In the summer of 1795, exiled Irishman Archibald Hamilton Rowan arrived in Philadelphia, his journey to America quite an extraordinary one. Born in 1751 into an Irish family of privilege, he was raised by his wealthy English grandfather and educated at Westminster and Cambridge. After leaving school without graduating, he then traveled the Continent for several years before settling in Ireland. He became active in politics as a member of the Society of United Irishman fighting for Parliamentary reform and other liberties. Rowan was arrested in 1792, fined £500, and sentenced to two years in jail for distributing a seditious paper calling for a restoration of Ireland’s constitution. His incarceration in Dublin’s Newgate Prison was by no means harsh, as he enjoyed visits from family and compatriots and home-cooked meals. Still chafing under prison rules, however, he bribed a jailer £100 to allow him to visit home, where he donned a disguise, climbed out a window, rode to a friend’s house, and sailed for France. Witnessing many horrors of the French Revolution during his short stay, he decided to try his luck in America.
Rowan’s stay in America started on a positive note. Feted as a patriot, a “deserving advocate of civil and religious freedom,” he made the acquaintance of social and political leaders such as Pennsylvania Governor Thomas Mifflin, John Dickinson, and Caesar A. Rodney, nephew of a signer of the Declaration of Independence. Despite his warm welcome, Rowan knew he would not permanently settle in America for he was “disgusted with the rough manners of the people” and unused to the extremes in temperature. However, he also acknowledged that the new country offered numerous economic advantages for anyone willing to work hard. Feeling he could “profit for the good of my family,” Rowan bought a calico printing business on Brandywine River’s south bank near Wilmington, Delaware, in March 1797.
Rowan’s choice of a business was a promising one; in the 1790s, colorful, affordable, washable printed cottons were in heavy demand. But external issues conspired against him. A year into operation, his business manager, William Aldred, proved incompetent, forcing Rowan to take on three new partners and keep the books himself. Orders declined during the deadly yellow fever epidemics in Philadelphia from 1797 through 1799. Furthermore, British traders threatened to call in debts of any American merchants selling domestic goods in their stores. With businesses depending on the extension of credit in a precarious new economy, American merchants caved into the pressure. The struggle of navigating shortages of skilled labor and hard currency with fluctuating trading practices proved devastating. By May 1799, Rowan announced in local newspapers the selling of his goods together or separately. Quaker merchant James Lea bought his inventory at half their value, leaving the equipment—coppers, blocks, calender, turning lathe, screw press, printing machine, tubs—and the mills’ frame buildings to be sold at auction. Desperate to end his unprofitable venture, Rowan advertised “any person inclining to sacrifice his property by carrying on this manufactory in America, may have the whole for one half the sum they cost and immediate possession of the premises.”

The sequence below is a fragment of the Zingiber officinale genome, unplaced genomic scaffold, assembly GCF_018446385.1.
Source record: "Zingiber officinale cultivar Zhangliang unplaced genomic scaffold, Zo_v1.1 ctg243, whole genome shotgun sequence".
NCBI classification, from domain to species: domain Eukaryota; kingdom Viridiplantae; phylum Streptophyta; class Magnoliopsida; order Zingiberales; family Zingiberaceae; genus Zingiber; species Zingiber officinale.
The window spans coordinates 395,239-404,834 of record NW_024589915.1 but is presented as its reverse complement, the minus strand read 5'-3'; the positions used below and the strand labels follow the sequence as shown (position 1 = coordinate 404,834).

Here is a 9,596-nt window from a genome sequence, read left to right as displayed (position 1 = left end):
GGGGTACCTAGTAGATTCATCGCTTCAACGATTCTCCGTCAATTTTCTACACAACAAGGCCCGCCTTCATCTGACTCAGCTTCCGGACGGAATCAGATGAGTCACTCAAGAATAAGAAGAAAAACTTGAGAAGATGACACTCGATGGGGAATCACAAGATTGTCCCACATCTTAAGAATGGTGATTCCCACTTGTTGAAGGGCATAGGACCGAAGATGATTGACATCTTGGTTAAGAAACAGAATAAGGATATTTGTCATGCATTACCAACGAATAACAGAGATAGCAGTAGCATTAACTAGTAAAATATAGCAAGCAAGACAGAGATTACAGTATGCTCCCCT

After a difficult five years in America, Rowan sailed for Hamburg in July 1800, where he reunited with his family and returned to Ireland three years later after finally securing a pardon from England. He remained involved in politics and fighting for civil and religious liberty until his death in 1834. Throughout his life, Rowan met leading figures of the day, including Benjamin Franklin, Marie Antoinette, Robespierre, Thaddeus Kosciuszko, and Mary Wollstonecraft. Rowan’s autobiography, comprised of journal excerpts, letters to and from relatives and friends, and comments by his editor, was published in 1840, a record of his remarkable life.
From Rowan’s very brief career as a textile manufacturer, his scrapbook of designs for printed cottons has fortunately survived. The volume, covered in newspaper, contains more than 140 striped, geometric, and floral patterns made from wood block impressions on laid paper. The similarity to contemporaneous English designs is unsurprising since Rowan himself confessed to “pirating these patterns which seemed to sell best.” While clothing made from Rowan’s designs may not have lasted, his scrapbook functions as an invaluable visual archive of late 18th-century common dress fabrics.
To view Rowan’s scrapbook, visit the online collection of textile pattern books from the Winterthur Library manuscript collection here.
Post by Jeanne Solensky, Librarian, Joseph Downs Collection of Manuscripts and Printed Ephemera